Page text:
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In Gaza, So Much Lost And So Little Gained

Children in Gaza's Shejaia neighborhood on Sept. 1
Children in Gaza's Shejaia neighborhood on Sept. 1
Hélène Jaffiol

RAFAHWhen the wound eases, the real pain begins ... This Arab proverb expresses well the profound disillusionment of the inhabitants of Gaza, a week since an open-ended ceasefire came into force.

The end of fighting presented by Hamas as a "victory" after 51 days of conflict with Israel has up to now brought no major changes to the daily life of locals. The blockade has not been loosened and crossing borders is largely out of bounds for inhabitants of the narrow Palestinian enclave.

Leaning against the fence at the southern border crossing of Rafah, Abed vents his exasperation. "We haven’t really won anything," he says.

Wearing a suit, the professor is carrying an attaché case and an elegant blue suitcase. This is the fourth time this year that he has tried to cross the border between Gaza and Egypt, in an attempt to get to Germany. "I have a valid Egyptian visa. I’m not asking for the impossible. I thought this time it would work. They told us that the ceasefire would make it possible to open the border crossings or at least those with Egypt. But the fact is we’re back to square one."

Seated in the small cafeteria several meters from the crossing, Rami, 30, is also discouraged. "We’re back to business as usual, I’m going to have to start greasing the palms of the Egyptians again to get through."

He lives east of Khan Yunis where major battles took place. "After the heavy price we paid I was hoping the Egyptians would make an effort." The 51 days of fighting caused the death of at least 2,140 Palestinians, mostly civilians, and 72 Israelis, including seven civilians.

Six days after the "victory" celebrations of the Hamas and Islamic Jihad factions, many Palestinians see nothing but neighborhoods in ruin around them. Nearly 10% of Gaza’s population still doesn’t have access to running water more than once a day, and the enclave is still subject to electricity cuts for up to 20 hours a day.

In Beit Hanoun, a devastated town in the northern part of the strip, Ashraf Al-Masri’s family, with more than 60 members, survives on the lower floors of a partially collapsed house without water or electricity. A taxi driver, this 40-year-old Palestinian is the only wage earner in the family. Even if he earns more thanks to business from the foreign journalists since the war started, it amounts to very little to support so many. "Buying bread every day eats up a fourth of my salary," he says.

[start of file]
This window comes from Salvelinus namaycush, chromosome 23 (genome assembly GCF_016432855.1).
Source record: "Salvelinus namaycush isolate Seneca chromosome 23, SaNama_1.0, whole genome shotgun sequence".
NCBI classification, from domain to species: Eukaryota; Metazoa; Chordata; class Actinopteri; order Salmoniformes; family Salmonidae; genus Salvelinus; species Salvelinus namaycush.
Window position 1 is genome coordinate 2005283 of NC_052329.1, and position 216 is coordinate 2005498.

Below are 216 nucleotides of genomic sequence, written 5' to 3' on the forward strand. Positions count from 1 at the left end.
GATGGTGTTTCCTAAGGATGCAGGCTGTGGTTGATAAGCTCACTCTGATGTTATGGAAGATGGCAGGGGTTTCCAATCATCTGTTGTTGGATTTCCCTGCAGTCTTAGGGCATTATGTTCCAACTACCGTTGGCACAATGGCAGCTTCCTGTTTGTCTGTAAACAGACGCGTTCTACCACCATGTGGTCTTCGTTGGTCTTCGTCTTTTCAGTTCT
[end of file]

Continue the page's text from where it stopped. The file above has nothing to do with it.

Aid supply is power

Desperate, his family has set up a rotating system: To benefit from food aid some of the members go sleep every week in the schools run by the United Nations Relief and Works Agency for Palestine Refugees in the Near East (UNRWA). Since the ceasefire was announced, it is here that most of the emergency distribution takes place.

On Aug. 27, the UN’s World Food Program (WFP) brought in, via the border with Egypt, basic food products for five days destined for 150,000 Gaza locals. Saudi Arabia and the Sultanate of Oman sent in nearly 200 tons of material for Gaza hospitals. Trucks transporting mattresses and hygiene products come in every day via the Kerem Shalom crossing.

But Gaza locals, frustrated by a ceasefire that has yet to yield concrete progress, criticize the slow pace and insufficiency of the humanitarian aid that often gives priority to families linked to the armed factions. "In our neighborhood, people close to Hamas have already received blankets, mattresses, gas cylinders and clothes. We’re still waiting," says Ashraf Al-Masri.

Most of the international organizations have to apply to the old Hamas Ministry of Social Affairs to get a list of beneficiaries for aid. The national unity government of Fatah and Hamas hadn't had the time to set up an administration in Gaza before the conflict began.

In this devastated area, having control over humanitarian aid has become a political challenge in a context of power games between Hamas and Mahmoud Abbas’s Fatah, heightened by the difficult task of functioning as a unified delegation at negotiations due to take place within several weeks in Cairo.